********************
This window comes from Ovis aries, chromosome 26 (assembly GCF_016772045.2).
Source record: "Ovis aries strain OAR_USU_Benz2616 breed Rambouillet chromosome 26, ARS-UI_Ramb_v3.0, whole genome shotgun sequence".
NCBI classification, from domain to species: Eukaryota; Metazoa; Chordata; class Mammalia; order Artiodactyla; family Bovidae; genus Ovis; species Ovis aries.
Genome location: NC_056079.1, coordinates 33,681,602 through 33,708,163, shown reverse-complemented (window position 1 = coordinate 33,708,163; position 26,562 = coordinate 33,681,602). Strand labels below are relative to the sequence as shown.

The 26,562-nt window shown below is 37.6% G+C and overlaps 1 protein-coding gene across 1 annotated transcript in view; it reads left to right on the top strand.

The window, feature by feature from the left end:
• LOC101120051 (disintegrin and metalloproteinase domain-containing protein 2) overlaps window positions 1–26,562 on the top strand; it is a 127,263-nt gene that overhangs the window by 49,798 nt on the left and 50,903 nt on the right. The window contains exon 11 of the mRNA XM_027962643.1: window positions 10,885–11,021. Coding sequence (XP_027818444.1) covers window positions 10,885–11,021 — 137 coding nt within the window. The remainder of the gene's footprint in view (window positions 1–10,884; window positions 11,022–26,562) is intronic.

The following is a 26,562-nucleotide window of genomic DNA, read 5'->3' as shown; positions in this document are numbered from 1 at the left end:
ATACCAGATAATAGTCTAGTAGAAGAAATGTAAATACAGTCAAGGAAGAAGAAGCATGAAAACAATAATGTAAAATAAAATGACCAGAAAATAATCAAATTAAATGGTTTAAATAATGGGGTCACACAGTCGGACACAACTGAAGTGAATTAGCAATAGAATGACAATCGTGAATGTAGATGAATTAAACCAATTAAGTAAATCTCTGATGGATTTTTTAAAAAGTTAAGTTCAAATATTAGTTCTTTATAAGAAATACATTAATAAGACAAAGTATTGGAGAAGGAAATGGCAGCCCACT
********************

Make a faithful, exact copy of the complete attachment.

This window comes from Ovis aries, chromosome 26 (assembly GCF_016772045.2).
Source record: "Ovis aries strain OAR_USU_Benz2616 breed Rambouillet chromosome 26, ARS-UI_Ramb_v3.0, whole genome shotgun sequence".
NCBI classification, from domain to species: Eukaryota; Metazoa; Chordata; class Mammalia; order Artiodactyla; family Bovidae; genus Ovis; species Ovis aries.
Genome location: NC_056079.1, coordinates 33,681,602 through 33,708,163, shown reverse-complemented (window position 1 = coordinate 33,708,163; position 26,562 = coordinate 33,681,602). Strand labels below are relative to the sequence as shown.

The 26,562-nt window shown below is 37.6% G+C and overlaps 1 protein-coding gene across 1 annotated transcript in view; it reads left to right on the top strand.

The window, feature by feature from the left end:
• LOC101120051 (disintegrin and metalloproteinase domain-containing protein 2) overlaps window positions 1–26,562 on the top strand; it is a 127,263-nt gene that overhangs the window by 49,798 nt on the left and 50,903 nt on the right. The window contains exon 11 of the mRNA XM_027962643.1: window positions 10,885–11,021. Coding sequence (XP_027818444.1) covers window positions 10,885–11,021 — 137 coding nt within the window. The remainder of the gene's footprint in view (window positions 1–10,884; window positions 11,022–26,562) is intronic.

The following is a 26,562-nucleotide window of genomic DNA, read 5'->3' as shown; positions in this document are numbered from 1 at the left end:
ATACCAGATAATAGTCTAGTAGAAGAAATGTAAATACAGTCAAGGAAGAAGAAGCATGAAAACAATAATGTAAAATAAAATGACCAGAAAATAATCAAATTAAATGGTTTAAATAATGGGGTCACACAGTCGGACACAACTGAAGTGAATTAGCAATAGAATGACAATCGTGAATGTAGATGAATTAAACCAATTAAGTAAATCTCTGATGGATTTTTTAAAAAGTTAAGTTCAAATATTAGTTCTTTATAAGAAATACATTAATAAGACAAAGTATTGGAGAAGGAAATGGCAGCCCACT